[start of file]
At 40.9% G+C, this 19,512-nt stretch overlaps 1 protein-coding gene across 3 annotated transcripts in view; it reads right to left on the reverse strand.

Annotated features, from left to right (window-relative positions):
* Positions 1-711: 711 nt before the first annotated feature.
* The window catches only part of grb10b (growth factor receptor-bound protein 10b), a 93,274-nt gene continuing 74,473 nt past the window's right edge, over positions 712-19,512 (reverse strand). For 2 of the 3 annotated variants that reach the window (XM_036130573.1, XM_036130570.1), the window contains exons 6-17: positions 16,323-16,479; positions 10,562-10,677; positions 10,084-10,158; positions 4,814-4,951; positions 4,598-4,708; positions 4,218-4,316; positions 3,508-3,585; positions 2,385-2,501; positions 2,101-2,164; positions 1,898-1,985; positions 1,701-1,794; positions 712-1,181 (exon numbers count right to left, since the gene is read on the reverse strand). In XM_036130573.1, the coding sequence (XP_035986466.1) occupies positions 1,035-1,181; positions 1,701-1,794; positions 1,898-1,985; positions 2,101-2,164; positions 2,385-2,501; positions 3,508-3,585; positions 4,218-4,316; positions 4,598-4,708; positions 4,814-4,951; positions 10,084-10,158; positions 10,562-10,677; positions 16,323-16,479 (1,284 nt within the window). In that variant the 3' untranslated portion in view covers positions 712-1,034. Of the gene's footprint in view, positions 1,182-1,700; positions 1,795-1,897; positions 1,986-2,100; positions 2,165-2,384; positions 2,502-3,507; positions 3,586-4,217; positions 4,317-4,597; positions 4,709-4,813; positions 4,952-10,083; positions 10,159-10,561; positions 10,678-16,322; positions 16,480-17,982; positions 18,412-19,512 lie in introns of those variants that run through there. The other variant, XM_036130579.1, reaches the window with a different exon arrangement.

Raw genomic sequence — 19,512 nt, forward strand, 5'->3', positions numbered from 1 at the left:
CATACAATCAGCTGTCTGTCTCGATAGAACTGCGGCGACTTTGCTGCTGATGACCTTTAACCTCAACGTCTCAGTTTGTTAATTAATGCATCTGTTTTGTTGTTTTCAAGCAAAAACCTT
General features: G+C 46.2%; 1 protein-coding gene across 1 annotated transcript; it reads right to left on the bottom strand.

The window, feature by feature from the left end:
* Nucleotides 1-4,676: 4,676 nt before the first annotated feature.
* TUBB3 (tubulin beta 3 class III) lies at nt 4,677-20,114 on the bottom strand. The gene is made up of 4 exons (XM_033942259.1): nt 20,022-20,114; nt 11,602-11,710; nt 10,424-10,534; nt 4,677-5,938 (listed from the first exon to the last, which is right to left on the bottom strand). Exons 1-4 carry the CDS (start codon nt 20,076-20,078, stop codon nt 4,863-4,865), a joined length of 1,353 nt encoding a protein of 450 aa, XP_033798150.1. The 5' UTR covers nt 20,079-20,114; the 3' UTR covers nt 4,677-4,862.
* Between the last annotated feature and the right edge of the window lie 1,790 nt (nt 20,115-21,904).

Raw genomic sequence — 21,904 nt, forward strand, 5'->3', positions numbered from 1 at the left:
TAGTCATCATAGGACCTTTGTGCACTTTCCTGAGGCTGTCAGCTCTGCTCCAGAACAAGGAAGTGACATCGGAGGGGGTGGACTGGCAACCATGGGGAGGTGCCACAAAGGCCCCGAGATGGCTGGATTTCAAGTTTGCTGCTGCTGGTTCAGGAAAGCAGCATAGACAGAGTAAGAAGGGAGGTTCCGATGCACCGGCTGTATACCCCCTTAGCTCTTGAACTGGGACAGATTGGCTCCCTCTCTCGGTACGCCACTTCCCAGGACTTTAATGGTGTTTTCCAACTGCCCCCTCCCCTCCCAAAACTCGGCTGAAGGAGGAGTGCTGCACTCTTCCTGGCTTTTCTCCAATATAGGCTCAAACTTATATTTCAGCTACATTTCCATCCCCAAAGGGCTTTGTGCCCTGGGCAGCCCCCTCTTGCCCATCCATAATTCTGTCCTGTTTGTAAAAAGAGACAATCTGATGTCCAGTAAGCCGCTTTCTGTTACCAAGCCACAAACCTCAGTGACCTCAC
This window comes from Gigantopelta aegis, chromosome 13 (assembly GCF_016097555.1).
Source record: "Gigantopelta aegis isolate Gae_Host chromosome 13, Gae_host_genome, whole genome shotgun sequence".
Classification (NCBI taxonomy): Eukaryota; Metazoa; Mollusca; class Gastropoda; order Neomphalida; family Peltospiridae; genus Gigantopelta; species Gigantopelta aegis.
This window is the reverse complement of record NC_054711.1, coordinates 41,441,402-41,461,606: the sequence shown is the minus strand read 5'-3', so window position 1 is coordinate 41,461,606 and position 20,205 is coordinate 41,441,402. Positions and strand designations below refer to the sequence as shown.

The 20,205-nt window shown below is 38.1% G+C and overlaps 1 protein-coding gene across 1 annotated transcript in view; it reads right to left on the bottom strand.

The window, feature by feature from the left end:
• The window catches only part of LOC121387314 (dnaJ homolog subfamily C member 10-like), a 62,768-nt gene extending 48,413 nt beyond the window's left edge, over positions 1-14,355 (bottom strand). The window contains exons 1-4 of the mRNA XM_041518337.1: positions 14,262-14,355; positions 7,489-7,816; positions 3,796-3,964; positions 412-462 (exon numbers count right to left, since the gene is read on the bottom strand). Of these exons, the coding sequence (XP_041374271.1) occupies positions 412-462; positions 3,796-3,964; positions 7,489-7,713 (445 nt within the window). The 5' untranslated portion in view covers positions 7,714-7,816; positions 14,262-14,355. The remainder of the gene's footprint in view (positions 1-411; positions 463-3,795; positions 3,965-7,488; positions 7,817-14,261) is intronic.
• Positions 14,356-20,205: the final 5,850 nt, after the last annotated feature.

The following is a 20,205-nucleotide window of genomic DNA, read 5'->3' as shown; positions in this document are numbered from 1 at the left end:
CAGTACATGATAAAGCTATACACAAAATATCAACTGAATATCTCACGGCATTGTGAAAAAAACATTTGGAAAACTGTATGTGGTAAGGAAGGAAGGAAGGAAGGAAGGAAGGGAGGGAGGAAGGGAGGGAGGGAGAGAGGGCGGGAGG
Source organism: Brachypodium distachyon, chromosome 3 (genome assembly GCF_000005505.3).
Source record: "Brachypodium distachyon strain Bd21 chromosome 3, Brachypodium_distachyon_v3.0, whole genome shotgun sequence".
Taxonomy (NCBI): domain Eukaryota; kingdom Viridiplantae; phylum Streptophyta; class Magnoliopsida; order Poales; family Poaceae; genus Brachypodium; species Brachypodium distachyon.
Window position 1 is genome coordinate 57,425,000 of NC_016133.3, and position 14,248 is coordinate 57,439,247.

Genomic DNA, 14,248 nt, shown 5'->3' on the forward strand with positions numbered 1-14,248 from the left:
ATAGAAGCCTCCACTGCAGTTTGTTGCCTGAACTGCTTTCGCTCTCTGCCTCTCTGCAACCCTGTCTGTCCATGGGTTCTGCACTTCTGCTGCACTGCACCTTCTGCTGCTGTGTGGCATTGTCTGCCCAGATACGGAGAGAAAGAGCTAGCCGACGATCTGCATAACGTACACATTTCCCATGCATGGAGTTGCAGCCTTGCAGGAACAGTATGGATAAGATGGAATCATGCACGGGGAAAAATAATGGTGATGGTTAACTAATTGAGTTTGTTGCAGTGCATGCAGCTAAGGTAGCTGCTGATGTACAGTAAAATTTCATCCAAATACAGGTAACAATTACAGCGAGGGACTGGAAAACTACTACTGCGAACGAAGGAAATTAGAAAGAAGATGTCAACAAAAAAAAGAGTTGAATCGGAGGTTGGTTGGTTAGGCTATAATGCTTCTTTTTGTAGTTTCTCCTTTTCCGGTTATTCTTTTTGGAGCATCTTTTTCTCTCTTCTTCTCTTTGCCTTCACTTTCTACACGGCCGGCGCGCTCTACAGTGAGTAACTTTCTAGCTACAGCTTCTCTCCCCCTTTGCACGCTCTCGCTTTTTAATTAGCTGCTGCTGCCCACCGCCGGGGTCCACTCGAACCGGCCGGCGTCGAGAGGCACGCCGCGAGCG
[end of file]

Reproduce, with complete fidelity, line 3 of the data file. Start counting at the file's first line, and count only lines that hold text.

* Positions 1-711: 711 nt before the first annotated feature.